You'll find that most of the threats in this game come from a combination of the environment and enemies looking to "box" you in with their firepower and girth. Though you can take many hits before dying you'll quickly discover that you have no real period of invincibility in-between hits so getting into really bad situations could cost you dearly. Like Sega's game Space Harrier it's not what you dodge that kills you, it's what you run into while trying to get away. Your "ship" also happens to be rather large thus making it an easy target for the enemies. Obviously it'd be asking for too much to have a tiny hitbox and a long health meter. That said there are still some needlessly frustrating elements to this game. The final stage runs a bit long and the one health power-up in it comes from a stray enemy swarm you're likely to miss. This wouldn't be so bad except the rest of the game is rather easy by comparison, so it makes for an annoying wall to hit(and also the one place where choosing the wrong weapon can really break you). Also on a related note while the developers did a fine job of balancing each weapon the sword just doesn't have enough strength to compensate for the loss of other weapons. This tends to be a frustrating aspect as since you have to play aggressively and move all over the screen the times the sword is actually useful(like when there's nothing else on screen) don't come around often enough. Also I think the game would have benefitted from turning all of your unused currency into bonus points at the end of the game(like Forgotten Worlds). I think it would have been a great way to challenge oneself to avoid purchasing everything and having something to show for their trouble.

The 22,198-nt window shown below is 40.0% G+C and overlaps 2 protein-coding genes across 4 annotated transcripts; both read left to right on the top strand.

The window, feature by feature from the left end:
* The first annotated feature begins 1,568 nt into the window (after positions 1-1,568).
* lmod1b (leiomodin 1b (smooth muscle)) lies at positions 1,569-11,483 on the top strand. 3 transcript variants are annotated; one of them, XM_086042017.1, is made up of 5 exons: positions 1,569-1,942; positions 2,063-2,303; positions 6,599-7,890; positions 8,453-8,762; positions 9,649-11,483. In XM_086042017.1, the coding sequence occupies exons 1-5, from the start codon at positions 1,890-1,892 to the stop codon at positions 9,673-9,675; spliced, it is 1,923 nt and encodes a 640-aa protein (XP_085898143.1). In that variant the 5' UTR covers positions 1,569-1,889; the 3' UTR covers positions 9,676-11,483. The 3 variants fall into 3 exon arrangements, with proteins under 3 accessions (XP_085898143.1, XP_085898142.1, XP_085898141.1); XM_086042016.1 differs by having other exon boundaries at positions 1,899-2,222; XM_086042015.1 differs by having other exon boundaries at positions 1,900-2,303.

Not quite related to everything else but I think it's a great idea that the suicide bullets(another shooter trope where enemies fire off bullets after they're destroyed, why they're called suicide bullets when the enemy doesn't kill themself to fire them is beyond me)) on the harder difficulties are handled well. In a game where you're likely to get close to tons of foes it's good that the extraneous bullets don't appear until after the enemy has finished exploding. Granted I can't imagine getting very far in the Super difficulty setting but at least it seems to play somewhat fair. 

All in all Lords of Thunder is a great title to pick up if you need a 2D shooter on your Virtual Console. While it does lack depth it is also quite accessible and something easy to pick up when all you want to do is kill stuff to a heavy metal soundtrack.